Thursday, 14 February 2008

Dover boat reconstruction due to set sail in 2010

THE OLDEST cross-Channel ferry in the world will set sail again in 2010, giving archaeologists a glimpse into the lives of Bronze Age seafarers.

Based on the 3,550-year-old vessel discovered beneath Dover town centre 16 years ago, the replica boat, lashed together from planks of wood, waterproofed with beeswax and moss, will carry up to ten men to France.

It is being built by the Canterbury Archaeological Trust, and researchers hope the voyage will help them glean invaluable information about how our ancestors conquered the sea.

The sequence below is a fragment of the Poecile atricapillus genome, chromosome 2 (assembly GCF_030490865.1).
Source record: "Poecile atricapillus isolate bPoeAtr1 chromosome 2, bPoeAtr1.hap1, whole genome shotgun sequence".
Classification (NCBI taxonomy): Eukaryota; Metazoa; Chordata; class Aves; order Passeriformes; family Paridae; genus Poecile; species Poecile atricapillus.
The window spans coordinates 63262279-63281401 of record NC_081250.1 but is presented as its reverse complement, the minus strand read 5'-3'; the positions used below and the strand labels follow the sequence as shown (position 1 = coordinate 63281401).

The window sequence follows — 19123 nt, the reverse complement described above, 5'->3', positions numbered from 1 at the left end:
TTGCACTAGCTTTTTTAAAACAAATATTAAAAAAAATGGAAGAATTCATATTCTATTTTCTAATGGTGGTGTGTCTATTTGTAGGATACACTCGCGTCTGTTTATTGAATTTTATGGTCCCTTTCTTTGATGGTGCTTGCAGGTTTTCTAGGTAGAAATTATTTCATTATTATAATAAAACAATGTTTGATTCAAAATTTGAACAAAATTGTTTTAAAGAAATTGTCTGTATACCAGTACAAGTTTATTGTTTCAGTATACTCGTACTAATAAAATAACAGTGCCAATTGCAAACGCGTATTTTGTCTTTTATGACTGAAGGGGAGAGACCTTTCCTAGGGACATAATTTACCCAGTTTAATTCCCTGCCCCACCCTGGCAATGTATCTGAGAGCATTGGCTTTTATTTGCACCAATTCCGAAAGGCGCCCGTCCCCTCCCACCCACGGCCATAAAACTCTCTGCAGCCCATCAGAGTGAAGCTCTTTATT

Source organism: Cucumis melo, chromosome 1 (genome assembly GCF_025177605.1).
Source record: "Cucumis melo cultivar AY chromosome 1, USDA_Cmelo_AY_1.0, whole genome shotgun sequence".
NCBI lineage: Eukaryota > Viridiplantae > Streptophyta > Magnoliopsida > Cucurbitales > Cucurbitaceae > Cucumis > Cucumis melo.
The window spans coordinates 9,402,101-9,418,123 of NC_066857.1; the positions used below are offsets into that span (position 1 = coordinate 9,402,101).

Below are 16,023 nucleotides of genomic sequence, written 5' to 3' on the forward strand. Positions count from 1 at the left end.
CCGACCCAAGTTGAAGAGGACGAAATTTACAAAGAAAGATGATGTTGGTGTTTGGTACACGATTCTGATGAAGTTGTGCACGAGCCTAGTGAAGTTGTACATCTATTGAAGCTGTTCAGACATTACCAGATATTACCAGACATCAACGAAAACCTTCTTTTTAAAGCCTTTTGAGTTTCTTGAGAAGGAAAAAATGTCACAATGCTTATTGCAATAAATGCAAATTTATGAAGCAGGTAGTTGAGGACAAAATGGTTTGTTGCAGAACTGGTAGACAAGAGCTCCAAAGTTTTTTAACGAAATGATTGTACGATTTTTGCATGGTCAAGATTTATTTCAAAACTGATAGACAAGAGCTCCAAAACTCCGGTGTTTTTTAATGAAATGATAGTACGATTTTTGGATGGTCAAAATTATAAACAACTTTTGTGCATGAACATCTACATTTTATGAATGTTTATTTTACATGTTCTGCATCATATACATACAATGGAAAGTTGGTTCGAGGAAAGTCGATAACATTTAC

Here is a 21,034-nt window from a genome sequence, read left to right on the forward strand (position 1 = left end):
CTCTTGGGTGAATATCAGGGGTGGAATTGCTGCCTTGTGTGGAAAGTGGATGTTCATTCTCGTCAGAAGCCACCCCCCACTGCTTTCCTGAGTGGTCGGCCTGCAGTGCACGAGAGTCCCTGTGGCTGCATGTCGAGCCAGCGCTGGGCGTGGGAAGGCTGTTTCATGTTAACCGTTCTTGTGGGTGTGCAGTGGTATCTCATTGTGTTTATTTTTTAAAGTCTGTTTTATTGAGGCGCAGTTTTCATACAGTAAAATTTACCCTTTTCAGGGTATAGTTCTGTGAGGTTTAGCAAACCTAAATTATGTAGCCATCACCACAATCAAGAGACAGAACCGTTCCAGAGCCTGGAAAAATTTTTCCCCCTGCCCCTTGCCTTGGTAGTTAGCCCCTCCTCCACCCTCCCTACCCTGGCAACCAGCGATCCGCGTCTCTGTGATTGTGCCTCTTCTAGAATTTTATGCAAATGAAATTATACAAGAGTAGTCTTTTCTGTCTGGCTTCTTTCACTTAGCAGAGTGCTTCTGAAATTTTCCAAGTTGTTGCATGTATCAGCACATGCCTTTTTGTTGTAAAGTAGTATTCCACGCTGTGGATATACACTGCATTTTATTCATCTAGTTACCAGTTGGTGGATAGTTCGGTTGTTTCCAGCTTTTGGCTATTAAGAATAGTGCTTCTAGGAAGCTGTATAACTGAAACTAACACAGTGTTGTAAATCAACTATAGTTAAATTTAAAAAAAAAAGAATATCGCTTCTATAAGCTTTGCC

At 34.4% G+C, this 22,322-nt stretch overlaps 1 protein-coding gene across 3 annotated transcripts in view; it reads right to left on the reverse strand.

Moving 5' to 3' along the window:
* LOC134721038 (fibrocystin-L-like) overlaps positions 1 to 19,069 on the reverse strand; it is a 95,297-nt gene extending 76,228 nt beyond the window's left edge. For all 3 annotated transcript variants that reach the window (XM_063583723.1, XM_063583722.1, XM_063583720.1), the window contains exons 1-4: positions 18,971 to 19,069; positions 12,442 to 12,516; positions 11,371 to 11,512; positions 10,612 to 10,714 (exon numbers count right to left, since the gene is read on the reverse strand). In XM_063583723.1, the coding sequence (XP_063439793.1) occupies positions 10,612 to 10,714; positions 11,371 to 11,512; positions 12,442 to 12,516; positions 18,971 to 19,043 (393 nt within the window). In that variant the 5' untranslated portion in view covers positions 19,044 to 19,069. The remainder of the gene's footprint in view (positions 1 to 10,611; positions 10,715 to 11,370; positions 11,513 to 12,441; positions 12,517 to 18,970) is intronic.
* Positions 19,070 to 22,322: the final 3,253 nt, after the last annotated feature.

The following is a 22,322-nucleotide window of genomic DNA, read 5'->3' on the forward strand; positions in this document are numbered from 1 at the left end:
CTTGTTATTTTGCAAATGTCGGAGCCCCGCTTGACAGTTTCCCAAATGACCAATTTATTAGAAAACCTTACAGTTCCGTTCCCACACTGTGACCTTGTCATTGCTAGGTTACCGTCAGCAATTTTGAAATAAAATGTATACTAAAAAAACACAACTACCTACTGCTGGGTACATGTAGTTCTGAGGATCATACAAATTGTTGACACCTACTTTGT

The venture will also help archaeologists understand how people in Dover lived more than three millennia ago.

Peter Clark, from the Canterbury Archaeology Trust, who is masterminding the project, said: “The boat was made and used by people living three and a half thousand years ago.

“It was to better understand these people, their society and the world they lived in that was as much a focus of the analysis team’s work as the study of the vessel itself.”

Full story from Your Canterbury

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